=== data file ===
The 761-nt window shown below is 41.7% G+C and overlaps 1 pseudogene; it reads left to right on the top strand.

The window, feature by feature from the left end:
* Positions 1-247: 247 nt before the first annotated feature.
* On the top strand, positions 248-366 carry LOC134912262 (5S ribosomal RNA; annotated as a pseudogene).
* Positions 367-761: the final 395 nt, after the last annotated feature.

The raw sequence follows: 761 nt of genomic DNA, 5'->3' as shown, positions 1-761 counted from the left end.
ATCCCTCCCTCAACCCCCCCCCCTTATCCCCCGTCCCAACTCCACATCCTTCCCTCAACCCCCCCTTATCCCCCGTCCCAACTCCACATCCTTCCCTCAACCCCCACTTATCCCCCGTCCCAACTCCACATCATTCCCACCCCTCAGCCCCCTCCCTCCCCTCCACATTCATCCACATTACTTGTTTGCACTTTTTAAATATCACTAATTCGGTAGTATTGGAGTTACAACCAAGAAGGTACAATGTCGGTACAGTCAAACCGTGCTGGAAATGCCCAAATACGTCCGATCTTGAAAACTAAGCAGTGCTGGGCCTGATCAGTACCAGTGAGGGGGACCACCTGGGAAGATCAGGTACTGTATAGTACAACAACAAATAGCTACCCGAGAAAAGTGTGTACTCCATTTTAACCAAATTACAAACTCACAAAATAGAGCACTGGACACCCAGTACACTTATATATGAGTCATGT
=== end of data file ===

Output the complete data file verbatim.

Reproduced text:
The 761-nt window shown below is 41.7% G+C and overlaps 1 pseudogene; it reads left to right on the top strand.

The window, feature by feature from the left end:
* Positions 1-247: 247 nt before the first annotated feature.
* On the top strand, positions 248-366 carry LOC134912262 (5S ribosomal RNA; annotated as a pseudogene).
* Positions 367-761: the final 395 nt, after the last annotated feature.

The raw sequence follows: 761 nt of genomic DNA, 5'->3' as shown, positions 1-761 counted from the left end.
ATCCCTCCCTCAACCCCCCCCCCTTATCCCCCGTCCCAACTCCACATCCTTCCCTCAACCCCCCCTTATCCCCCGTCCCAACTCCACATCCTTCCCTCAACCCCCACTTATCCCCCGTCCCAACTCCACATCATTCCCACCCCTCAGCCCCCTCCCTCCCCTCCACATTCATCCACATTACTTGTTTGCACTTTTTAAATATCACTAATTCGGTAGTATTGGAGTTACAACCAAGAAGGTACAATGTCGGTACAGTCAAACCGTGCTGGAAATGCCCAAATACGTCCGATCTTGAAAACTAAGCAGTGCTGGGCCTGATCAGTACCAGTGAGGGGGACCACCTGGGAAGATCAGGTACTGTATAGTACAACAACAAATAGCTACCCGAGAAAAGTGTGTACTCCATTTTAACCAAATTACAAACTCACAAAATAGAGCACTGGACACCCAGTACACTTATATATGAGTCATGT